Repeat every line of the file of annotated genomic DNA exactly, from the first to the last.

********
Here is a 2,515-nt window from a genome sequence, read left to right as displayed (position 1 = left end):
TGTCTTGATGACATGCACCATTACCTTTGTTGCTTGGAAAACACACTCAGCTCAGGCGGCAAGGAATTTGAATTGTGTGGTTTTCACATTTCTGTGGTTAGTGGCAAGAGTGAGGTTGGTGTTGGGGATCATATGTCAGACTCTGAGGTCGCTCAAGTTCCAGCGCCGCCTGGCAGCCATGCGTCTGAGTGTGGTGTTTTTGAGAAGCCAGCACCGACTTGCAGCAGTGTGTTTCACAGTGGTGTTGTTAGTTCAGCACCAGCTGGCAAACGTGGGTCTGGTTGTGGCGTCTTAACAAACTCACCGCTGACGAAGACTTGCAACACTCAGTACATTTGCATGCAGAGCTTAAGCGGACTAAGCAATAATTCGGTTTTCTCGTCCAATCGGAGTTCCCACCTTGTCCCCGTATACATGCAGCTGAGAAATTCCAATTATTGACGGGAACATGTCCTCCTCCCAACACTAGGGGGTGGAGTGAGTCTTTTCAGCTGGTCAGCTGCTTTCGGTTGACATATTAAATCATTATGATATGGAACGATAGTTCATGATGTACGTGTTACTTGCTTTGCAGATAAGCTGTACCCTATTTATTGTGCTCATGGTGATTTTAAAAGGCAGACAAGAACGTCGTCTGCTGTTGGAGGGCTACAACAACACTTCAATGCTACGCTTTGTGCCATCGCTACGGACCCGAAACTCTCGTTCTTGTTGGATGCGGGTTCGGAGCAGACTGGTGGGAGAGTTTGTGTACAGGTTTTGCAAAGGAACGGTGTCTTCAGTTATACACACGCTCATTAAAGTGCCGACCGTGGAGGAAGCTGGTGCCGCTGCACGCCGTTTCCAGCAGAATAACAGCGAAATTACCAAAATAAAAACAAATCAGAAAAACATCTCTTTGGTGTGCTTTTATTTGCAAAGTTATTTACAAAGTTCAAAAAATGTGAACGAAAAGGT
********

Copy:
Here is a 2,515-nt window from a genome sequence, read left to right as displayed (position 1 = left end):
TGTCTTGATGACATGCACCATTACCTTTGTTGCTTGGAAAACACACTCAGCTCAGGCGGCAAGGAATTTGAATTGTGTGGTTTTCACATTTCTGTGGTTAGTGGCAAGAGTGAGGTTGGTGTTGGGGATCATATGTCAGACTCTGAGGTCGCTCAAGTTCCAGCGCCGCCTGGCAGCCATGCGTCTGAGTGTGGTGTTTTTGAGAAGCCAGCACCGACTTGCAGCAGTGTGTTTCACAGTGGTGTTGTTAGTTCAGCACCAGCTGGCAAACGTGGGTCTGGTTGTGGCGTCTTAACAAACTCACCGCTGACGAAGACTTGCAACACTCAGTACATTTGCATGCAGAGCTTAAGCGGACTAAGCAATAATTCGGTTTTCTCGTCCAATCGGAGTTCCCACCTTGTCCCCGTATACATGCAGCTGAGAAATTCCAATTATTGACGGGAACATGTCCTCCTCCCAACACTAGGGGGTGGAGTGAGTCTTTTCAGCTGGTCAGCTGCTTTCGGTTGACATATTAAATCATTATGATATGGAACGATAGTTCATGATGTACGTGTTACTTGCTTTGCAGATAAGCTGTACCCTATTTATTGTGCTCATGGTGATTTTAAAAGGCAGACAAGAACGTCGTCTGCTGTTGGAGGGCTACAACAACACTTCAATGCTACGCTTTGTGCCATCGCTACGGACCCGAAACTCTCGTTCTTGTTGGATGCGGGTTCGGAGCAGACTGGTGGGAGAGTTTGTGTACAGGTTTTGCAAAGGAACGGTGTCTTCAGTTATACACACGCTCATTAAAGTGCCGACCGTGGAGGAAGCTGGTGCCGCTGCACGCCGTTTCCAGCAGAATAACAGCGAAATTACCAAAATAAAAACAAATCAGAAAAACATCTCTTTGGTGTGCTTTTATTTGCAAAGTTATTTACAAAGTTCAAAAAATGTGAACGAAAAGGT